Here are the responses I received.

  • …Offering a meal, hospitality and good discussion.
  • …Modeling Jesus
  • …Building for Christian worship or whole body of Christians.
  • …Kindness. Service. Hospitality. Empathy for others.
  • …A dinner for strangers.
  • …Love
  • …..Loving God and your neighbor.
  • …Joy
  • …Loving your neighbor
  • …Following Jesus together
  • …Being together in the presence of God
  • …Conspicuous love
  • …A thing you do, not a place you go
  • …Dignity
  • …Being present
  • …Fellowship
  • …Believe
  • …A walk through the woods
  • …Love, but what a devil love can be!
  • ….Family
  • …Worshiping on a regular basis because of what he’s done for us
  • ….Being with Christ at the center
  • ….Fellowship
  • ….Agape
  • ….Breathing. Learning about, sharing and praising God and Jesus is life.
  • ….Ubuntu
  • ….Breaking bread together on our knees
  • …Jesus, the people and I, changing and growing and becoming
  • …Accepting God’s love
  • …The believers coming together and living like Christ

I was struck by the simplicity of everyone’s answers. Virtually none of them had anything to do with buildings, professional clergy, worship services, charters, committees, polity, theology, or any of the other  markers that we typically use to identify our faith communities.

It’s easy to make church too complicated.

I certainly did.

Even without a building or weekly worship, complexity is an easy trap to fall into. It may not have seemed this way publicly, but for me there was always a set of overlapping, sometimes contradictory set of missional models, grant-oriented benchmarks, theological convictions, and structural concerns that overlaid how I interacted with almost everyone. It was hard to keep track of all the important complexities that I added to my work.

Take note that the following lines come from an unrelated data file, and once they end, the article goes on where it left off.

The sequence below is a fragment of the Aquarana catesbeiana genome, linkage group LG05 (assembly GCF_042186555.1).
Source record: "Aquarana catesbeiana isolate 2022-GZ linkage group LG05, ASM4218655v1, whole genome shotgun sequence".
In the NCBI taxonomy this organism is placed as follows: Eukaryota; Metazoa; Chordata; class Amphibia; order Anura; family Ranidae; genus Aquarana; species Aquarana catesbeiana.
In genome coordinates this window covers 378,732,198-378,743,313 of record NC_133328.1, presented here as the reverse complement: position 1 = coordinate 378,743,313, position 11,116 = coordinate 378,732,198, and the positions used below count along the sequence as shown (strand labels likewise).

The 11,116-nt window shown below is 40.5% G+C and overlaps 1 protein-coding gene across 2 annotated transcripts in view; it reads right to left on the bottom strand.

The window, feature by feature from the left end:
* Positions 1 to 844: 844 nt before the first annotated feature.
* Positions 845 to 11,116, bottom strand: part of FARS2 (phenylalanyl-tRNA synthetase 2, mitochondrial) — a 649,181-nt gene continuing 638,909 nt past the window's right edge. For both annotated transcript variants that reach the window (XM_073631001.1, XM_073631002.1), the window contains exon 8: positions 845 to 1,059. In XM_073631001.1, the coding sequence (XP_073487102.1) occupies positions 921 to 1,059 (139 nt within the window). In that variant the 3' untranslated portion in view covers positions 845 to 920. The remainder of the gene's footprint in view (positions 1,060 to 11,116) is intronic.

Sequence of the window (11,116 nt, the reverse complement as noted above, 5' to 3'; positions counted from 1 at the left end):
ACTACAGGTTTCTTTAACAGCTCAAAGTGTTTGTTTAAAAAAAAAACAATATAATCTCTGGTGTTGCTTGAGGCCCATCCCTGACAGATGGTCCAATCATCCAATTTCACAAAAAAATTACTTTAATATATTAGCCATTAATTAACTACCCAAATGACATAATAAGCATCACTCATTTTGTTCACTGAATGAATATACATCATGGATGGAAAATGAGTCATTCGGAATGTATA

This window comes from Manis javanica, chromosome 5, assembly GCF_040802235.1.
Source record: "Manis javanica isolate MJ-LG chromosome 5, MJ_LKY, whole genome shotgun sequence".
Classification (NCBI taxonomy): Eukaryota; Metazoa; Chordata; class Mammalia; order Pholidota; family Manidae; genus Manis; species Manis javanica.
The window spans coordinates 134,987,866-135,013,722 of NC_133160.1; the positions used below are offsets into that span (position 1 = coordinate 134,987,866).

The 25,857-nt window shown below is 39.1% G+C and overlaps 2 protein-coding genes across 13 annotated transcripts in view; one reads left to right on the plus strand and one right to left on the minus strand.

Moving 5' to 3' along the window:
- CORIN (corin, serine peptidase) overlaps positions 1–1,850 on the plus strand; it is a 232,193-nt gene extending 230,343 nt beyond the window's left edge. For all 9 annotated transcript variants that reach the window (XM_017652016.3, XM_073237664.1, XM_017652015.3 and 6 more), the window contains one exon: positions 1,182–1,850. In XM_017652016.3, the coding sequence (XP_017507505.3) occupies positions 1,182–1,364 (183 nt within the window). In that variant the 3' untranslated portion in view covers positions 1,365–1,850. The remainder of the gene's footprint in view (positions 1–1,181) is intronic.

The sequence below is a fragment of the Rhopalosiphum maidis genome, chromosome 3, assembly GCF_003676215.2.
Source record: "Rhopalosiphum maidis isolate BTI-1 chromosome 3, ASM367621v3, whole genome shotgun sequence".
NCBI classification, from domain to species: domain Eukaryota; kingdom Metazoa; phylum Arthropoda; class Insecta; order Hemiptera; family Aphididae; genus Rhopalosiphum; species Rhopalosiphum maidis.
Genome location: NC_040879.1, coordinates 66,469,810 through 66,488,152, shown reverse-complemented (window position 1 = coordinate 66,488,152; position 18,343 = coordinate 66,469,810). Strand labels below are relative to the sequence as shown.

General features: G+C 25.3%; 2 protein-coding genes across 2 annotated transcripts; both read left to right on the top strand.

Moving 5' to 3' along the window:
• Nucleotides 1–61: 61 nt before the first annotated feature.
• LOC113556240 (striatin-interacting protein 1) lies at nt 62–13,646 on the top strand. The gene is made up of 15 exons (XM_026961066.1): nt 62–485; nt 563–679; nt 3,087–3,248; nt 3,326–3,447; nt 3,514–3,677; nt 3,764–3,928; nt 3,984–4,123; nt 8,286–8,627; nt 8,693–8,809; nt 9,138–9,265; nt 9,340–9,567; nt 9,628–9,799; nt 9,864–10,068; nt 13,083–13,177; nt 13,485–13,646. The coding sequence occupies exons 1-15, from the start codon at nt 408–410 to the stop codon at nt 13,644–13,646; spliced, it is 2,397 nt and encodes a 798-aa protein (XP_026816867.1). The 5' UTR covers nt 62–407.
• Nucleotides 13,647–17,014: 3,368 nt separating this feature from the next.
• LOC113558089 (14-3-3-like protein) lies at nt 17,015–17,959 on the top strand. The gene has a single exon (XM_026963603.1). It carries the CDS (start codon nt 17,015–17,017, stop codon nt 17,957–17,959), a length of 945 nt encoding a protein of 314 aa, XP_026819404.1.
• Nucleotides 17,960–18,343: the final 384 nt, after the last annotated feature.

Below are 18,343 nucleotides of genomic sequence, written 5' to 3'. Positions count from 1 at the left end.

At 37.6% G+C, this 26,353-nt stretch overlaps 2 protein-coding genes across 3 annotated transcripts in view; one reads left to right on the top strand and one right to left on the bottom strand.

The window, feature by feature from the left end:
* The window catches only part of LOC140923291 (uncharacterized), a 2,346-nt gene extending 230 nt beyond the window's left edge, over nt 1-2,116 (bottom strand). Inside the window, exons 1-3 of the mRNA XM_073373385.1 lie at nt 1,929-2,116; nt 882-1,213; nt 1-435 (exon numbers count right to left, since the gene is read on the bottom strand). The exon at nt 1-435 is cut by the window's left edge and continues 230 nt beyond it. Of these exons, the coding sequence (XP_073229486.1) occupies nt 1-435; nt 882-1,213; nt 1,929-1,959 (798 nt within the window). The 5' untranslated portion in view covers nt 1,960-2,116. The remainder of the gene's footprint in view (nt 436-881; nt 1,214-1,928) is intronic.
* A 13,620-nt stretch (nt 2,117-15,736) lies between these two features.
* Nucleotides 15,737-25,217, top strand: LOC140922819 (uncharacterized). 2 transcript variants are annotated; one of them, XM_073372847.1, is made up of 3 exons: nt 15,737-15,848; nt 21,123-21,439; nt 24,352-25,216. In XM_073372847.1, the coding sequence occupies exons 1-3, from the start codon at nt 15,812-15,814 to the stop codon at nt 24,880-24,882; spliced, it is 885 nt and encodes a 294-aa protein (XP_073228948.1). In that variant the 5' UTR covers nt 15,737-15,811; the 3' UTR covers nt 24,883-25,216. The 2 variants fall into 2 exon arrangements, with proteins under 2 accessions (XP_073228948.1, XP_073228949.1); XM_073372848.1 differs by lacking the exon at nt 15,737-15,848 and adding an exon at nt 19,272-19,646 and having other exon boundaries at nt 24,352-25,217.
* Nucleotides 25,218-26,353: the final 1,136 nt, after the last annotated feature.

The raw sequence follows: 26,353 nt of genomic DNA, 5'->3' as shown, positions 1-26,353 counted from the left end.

If I was to do it over again, I would have closed most of my books, burnt my organizational flowcharts, and sprinted towards simplicity.

If church is complicated because…

You can’t find consensus on the right worship style or hymns,

You can’t figure out whether your vision fits into your denomination’s rules,

You can’t agree on a set of doctrinal or political statements that define who you are,

You can’t figure out how to successfully inhabit a committee structure,

You can’t decide on the best ways to keep your building open and your pastor paid,

That is the wrong type of complicated.

It’s the type of complicated that leaves everyone so busy, worried, and paralyzed that they forget to follow Jesus.

It’s the type of complicated that turns molehills into mountains. (Do you think anyone really cares whether you sing or don’t sing a praise song from 1996 or that you decided to rename all your committees?)

It’s the type of complicated that prevents the church from being the church.

As a couple people also pointed out to me, church is not always simple.

There’s a right type of complicated as well.

If church is complicated because…

You are struggling with how to forgive the person who wronged you,

You are still learning what it means to see those who are different than you as your brother and sister,

You are still discovering what it means to serve people before you expect them to serve you,

You are seeking to move from religious obligation to spiritual transformation,

That’s the right type of complicated.

It’s the type of complicated that makes you consider all your personal growing edges before you judge someone else’s.

It’s the type of complicated that draws you further into living a life that looks more like Jesus.

It’s the type of complicated that makes the church more the church.

It’s also the type of complicated that requires a lot of simplicity in order to embrace.

Here’s hoping that your faith community is simple (and complicated) in all right ways.

What Do You Think?

1) Complete this sentence! Church is as simple as….

2) Where should simplicity be embraced in faith communities? Where should complexity be embraced?